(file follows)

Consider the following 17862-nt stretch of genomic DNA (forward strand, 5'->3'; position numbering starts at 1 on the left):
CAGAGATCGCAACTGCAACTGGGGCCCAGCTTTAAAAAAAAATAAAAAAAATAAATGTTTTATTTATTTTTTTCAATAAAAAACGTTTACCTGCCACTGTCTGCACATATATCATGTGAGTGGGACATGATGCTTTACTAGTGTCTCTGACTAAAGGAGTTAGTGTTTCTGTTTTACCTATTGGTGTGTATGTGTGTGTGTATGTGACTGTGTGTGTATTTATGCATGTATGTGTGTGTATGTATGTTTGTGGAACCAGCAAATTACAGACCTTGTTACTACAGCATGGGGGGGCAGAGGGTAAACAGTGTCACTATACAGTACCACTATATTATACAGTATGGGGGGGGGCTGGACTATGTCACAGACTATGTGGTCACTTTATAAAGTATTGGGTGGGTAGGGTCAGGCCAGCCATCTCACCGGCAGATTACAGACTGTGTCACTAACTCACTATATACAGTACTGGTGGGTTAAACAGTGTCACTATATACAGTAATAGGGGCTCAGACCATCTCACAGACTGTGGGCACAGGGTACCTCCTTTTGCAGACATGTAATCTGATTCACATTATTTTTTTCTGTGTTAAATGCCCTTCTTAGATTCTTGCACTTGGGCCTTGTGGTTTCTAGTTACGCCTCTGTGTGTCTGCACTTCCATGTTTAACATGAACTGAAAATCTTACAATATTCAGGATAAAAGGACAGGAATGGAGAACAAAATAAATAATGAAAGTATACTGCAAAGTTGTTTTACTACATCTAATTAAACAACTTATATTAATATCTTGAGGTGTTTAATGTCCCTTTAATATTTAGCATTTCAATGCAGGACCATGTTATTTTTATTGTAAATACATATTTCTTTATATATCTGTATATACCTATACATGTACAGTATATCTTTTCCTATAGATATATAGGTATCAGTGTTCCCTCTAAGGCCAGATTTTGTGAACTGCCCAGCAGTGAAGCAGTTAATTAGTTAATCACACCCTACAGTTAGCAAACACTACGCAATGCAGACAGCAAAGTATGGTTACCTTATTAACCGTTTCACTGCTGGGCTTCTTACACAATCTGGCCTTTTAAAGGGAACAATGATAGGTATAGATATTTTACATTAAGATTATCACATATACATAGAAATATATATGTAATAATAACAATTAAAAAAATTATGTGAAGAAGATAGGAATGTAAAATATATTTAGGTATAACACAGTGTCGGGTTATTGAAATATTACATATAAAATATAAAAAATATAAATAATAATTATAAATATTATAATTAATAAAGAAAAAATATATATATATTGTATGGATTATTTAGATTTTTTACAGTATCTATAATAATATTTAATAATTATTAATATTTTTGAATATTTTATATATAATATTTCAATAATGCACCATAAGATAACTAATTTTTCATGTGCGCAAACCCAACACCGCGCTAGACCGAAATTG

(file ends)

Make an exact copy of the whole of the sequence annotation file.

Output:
Consider the following 17862-nt stretch of genomic DNA (forward strand, 5'->3'; position numbering starts at 1 on the left):
CAGAGATCGCAACTGCAACTGGGGCCCAGCTTTAAAAAAAAATAAAAAAAATAAATGTTTTATTTATTTTTTTCAATAAAAAACGTTTACCTGCCACTGTCTGCACATATATCATGTGAGTGGGACATGATGCTTTACTAGTGTCTCTGACTAAAGGAGTTAGTGTTTCTGTTTTACCTATTGGTGTGTATGTGTGTGTGTATGTGACTGTGTGTGTATTTATGCATGTATGTGTGTGTATGTATGTTTGTGGAACCAGCAAATTACAGACCTTGTTACTACAGCATGGGGGGGCAGAGGGTAAACAGTGTCACTATACAGTACCACTATATTATACAGTATGGGGGGGGGCTGGACTATGTCACAGACTATGTGGTCACTTTATAAAGTATTGGGTGGGTAGGGTCAGGCCAGCCATCTCACCGGCAGATTACAGACTGTGTCACTAACTCACTATATACAGTACTGGTGGGTTAAACAGTGTCACTATATACAGTAATAGGGGCTCAGACCATCTCACAGACTGTGGGCACAGGGTACCTCCTTTTGCAGACATGTAATCTGATTCACATTATTTTTTTCTGTGTTAAATGCCCTTCTTAGATTCTTGCACTTGGGCCTTGTGGTTTCTAGTTACGCCTCTGTGTGTCTGCACTTCCATGTTTAACATGAACTGAAAATCTTACAATATTCAGGATAAAAGGACAGGAATGGAGAACAAAATAAATAATGAAAGTATACTGCAAAGTTGTTTTACTACATCTAATTAAACAACTTATATTAATATCTTGAGGTGTTTAATGTCCCTTTAATATTTAGCATTTCAATGCAGGACCATGTTATTTTTATTGTAAATACATATTTCTTTATATATCTGTATATACCTATACATGTACAGTATATCTTTTCCTATAGATATATAGGTATCAGTGTTCCCTCTAAGGCCAGATTTTGTGAACTGCCCAGCAGTGAAGCAGTTAATTAGTTAATCACACCCTACAGTTAGCAAACACTACGCAATGCAGACAGCAAAGTATGGTTACCTTATTAACCGTTTCACTGCTGGGCTTCTTACACAATCTGGCCTTTTAAAGGGAACAATGATAGGTATAGATATTTTACATTAAGATTATCACATATACATAGAAATATATATGTAATAATAACAATTAAAAAAATTATGTGAAGAAGATAGGAATGTAAAATATATTTAGGTATAACACAGTGTCGGGTTATTGAAATATTACATATAAAATATAAAAAATATAAATAATAATTATAAATATTATAATTAATAAAGAAAAAATATATATATATTGTATGGATTATTTAGATTTTTTACAGTATCTATAATAATATTTAATAATTATTAATATTTTTGAATATTTTATATATAATATTTCAATAATGCACCATAAGATAACTAATTTTTCATGTGCGCAAACCCAACACCGCGCTAGACCGAAATTG